Check out this new blog post from the author of Letters From A Better Me.
Today, I’m honoring the grief I’m feeling in the wake of your wave. My life was moving along in a way I was comfortable until your presence had us close our doors and proceed with caution. I’m grieving the loss of revenue from the events I can’t take part in. I’m grieving for all the broken plans that I was excited for. I’m grieving for my quiet time to work without kids. I’m grieving the loss of my norm. I’m grieving my way of participating in the world.
Just because I’m grieving these things doesn’t mean I don’t have compassion for those who have lost loved ones, jobs, and homes—I do. My grief is not any less there because someone else’s grief is there too. Grief is not meant to be one-upped. We can grieve different things and each one matters. Each one affects our inner worlds.
I know some will not even get to the place where they are able to name what they are feeling as grief. Some will try to shove it down deep out of guilt for having it. Others will try to rationalize it away because they are blessed with so much, how could they possibly feel grief? Some will run to addiction in their denial. No thoughts or actions will stop grief from coming through the door. They will wreak havoc on our nervous systems. They will create internal war, pain, resentment, and shame.
In hindsight, I was unknowingly resisting my own grief. When it came in, the grief felt like a rogue wave knocking me down and catching me in it’s pull. I struggled to find my footing and kept fighting to breathe. Only because I’ve experienced, studied, and processed grief did I recognize it by name when it flooded in. I had moved through the denial and felt the loss fully with no control over the tears that came streaming down my face. I’m still not done, but I’m healing because I’m allowing myself to feel.
I’ve struggled for my footing after being knocked down by grief, but I know I will come out stronger than I was before. I went to people I knew would understand and where I didn’t feel alone. I’m taking the time and space to sit with my grief, while not denying the affect it has on me. I ask Spirit for assistance in moving through what I’m feeling in the healthiest way possible. I heard the call to write, and I’m listening. I got the message to breathe and stretch—I’m doing just that. I’m not alone. Experiencing this has shown me how much I’ve grown, and how much I still have to learn.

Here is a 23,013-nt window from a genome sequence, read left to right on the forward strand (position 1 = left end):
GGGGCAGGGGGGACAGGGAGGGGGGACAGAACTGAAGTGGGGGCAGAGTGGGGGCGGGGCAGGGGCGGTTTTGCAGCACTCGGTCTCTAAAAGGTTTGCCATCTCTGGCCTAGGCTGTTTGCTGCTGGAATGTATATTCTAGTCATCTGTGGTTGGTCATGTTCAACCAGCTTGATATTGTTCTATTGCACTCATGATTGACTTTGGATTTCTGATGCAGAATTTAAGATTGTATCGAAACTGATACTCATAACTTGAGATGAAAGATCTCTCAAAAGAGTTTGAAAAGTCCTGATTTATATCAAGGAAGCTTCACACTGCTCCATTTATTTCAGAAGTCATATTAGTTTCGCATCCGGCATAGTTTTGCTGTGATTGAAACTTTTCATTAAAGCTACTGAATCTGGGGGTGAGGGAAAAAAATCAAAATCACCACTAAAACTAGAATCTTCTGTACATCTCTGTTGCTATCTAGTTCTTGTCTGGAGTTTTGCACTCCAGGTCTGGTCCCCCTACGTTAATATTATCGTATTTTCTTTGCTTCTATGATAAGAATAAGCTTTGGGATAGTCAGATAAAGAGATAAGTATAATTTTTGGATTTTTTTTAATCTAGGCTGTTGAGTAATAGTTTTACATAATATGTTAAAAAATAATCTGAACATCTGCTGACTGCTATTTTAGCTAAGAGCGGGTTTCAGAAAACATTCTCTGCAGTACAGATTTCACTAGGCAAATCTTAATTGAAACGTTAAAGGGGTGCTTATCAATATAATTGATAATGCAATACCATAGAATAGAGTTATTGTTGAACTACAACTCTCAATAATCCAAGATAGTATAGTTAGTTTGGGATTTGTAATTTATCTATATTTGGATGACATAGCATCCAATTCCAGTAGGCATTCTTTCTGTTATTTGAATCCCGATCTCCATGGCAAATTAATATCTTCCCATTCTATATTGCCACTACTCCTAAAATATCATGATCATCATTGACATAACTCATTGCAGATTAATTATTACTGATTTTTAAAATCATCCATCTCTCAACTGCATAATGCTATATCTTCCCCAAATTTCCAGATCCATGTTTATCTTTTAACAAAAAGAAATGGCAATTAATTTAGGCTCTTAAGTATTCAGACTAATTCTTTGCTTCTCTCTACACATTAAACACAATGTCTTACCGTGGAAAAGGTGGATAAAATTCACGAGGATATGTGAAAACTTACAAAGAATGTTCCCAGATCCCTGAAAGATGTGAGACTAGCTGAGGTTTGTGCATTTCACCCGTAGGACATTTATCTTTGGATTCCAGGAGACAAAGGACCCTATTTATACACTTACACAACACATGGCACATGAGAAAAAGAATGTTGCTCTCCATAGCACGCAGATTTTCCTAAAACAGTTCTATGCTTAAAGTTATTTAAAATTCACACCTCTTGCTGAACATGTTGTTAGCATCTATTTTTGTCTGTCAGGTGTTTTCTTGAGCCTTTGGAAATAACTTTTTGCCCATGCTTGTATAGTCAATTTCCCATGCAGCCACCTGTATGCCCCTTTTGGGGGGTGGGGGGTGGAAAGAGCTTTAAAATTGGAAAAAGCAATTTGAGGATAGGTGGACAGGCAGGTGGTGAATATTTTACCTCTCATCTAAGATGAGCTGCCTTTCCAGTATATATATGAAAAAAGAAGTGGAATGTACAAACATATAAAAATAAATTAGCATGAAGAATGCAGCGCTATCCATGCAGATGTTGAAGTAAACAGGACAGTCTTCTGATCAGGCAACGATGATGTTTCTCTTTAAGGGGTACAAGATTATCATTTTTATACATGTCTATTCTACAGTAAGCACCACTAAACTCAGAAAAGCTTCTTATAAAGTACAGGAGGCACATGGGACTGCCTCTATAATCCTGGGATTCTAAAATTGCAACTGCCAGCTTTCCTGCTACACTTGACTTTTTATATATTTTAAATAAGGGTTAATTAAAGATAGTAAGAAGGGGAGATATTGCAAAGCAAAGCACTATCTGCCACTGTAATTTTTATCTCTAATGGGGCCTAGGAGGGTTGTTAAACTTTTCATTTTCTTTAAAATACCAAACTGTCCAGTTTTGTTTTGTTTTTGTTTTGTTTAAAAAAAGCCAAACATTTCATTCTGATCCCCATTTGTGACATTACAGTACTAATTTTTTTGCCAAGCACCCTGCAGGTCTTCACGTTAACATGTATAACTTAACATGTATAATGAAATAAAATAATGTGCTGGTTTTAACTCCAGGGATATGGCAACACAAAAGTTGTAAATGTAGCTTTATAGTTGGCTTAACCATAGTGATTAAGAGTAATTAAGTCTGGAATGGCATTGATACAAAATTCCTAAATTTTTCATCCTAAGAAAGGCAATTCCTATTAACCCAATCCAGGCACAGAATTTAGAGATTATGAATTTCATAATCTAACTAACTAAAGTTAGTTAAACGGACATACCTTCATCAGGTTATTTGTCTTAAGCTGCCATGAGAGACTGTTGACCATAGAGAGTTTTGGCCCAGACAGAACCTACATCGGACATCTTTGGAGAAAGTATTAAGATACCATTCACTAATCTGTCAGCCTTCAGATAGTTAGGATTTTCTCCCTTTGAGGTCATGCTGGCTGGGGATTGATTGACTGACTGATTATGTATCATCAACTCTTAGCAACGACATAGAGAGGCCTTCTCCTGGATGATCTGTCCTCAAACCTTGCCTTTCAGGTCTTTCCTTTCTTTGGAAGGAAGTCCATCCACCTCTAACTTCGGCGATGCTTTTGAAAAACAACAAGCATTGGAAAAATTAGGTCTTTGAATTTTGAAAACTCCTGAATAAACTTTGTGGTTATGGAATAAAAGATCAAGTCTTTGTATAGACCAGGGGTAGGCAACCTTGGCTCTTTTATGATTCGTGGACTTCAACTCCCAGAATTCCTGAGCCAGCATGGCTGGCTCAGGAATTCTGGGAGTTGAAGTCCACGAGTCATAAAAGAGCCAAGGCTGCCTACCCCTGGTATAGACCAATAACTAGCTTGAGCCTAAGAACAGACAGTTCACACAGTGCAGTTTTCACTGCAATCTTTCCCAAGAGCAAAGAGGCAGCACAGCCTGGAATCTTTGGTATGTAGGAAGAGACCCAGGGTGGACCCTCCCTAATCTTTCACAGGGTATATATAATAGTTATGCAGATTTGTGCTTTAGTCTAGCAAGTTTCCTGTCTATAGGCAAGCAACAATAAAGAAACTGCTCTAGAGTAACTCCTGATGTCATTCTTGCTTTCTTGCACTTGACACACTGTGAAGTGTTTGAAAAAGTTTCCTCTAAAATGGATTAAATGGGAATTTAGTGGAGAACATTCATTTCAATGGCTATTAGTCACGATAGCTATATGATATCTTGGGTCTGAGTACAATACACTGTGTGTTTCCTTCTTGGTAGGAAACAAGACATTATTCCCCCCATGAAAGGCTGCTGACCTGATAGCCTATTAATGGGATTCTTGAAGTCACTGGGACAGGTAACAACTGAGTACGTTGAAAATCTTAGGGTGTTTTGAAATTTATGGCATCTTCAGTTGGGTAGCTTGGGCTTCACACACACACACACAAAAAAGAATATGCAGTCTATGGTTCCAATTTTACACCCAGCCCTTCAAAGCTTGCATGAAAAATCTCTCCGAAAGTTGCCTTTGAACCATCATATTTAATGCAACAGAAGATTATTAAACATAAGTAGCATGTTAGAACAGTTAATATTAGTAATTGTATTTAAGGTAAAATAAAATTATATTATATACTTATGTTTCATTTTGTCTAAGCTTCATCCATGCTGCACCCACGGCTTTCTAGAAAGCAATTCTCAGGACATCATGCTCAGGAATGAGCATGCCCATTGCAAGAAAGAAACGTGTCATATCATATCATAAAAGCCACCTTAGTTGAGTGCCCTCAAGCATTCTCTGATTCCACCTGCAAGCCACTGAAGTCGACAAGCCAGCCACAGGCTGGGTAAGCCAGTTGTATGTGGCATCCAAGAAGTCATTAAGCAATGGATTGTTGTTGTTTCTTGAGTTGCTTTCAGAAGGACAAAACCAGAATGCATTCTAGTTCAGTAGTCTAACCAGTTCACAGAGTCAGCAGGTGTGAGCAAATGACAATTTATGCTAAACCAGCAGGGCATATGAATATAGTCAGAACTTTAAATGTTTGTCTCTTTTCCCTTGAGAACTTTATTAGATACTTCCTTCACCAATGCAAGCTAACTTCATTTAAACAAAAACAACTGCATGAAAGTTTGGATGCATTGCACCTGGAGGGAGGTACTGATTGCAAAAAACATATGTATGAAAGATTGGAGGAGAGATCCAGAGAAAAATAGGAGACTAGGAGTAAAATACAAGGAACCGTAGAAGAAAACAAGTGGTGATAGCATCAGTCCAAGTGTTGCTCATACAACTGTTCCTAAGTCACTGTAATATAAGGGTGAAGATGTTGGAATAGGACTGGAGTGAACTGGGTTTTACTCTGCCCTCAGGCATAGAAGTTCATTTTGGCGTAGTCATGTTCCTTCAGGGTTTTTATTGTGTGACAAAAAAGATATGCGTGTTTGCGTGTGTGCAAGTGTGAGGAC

Thank you for your continued lessons in compassion for myself and others. I’m grateful for the reminder that grief is apart of this process and we will each experience it in different ways. I honor my grief and I honor the grief of my fellow humans.
With Love and Gratitude,
A Better Me
How Becoming an Empowered Woman Transforms the World
THE EMPOWERED WOMAN follows the belief system that is best explained in a quote by Byron Katie: “The most attractive thing about the Buddha was that he saved one person: himself. That’s all he needed to save; when he saved himself, he saved the whole world.”
The letters work in different ways depending on the chapter and part of the book.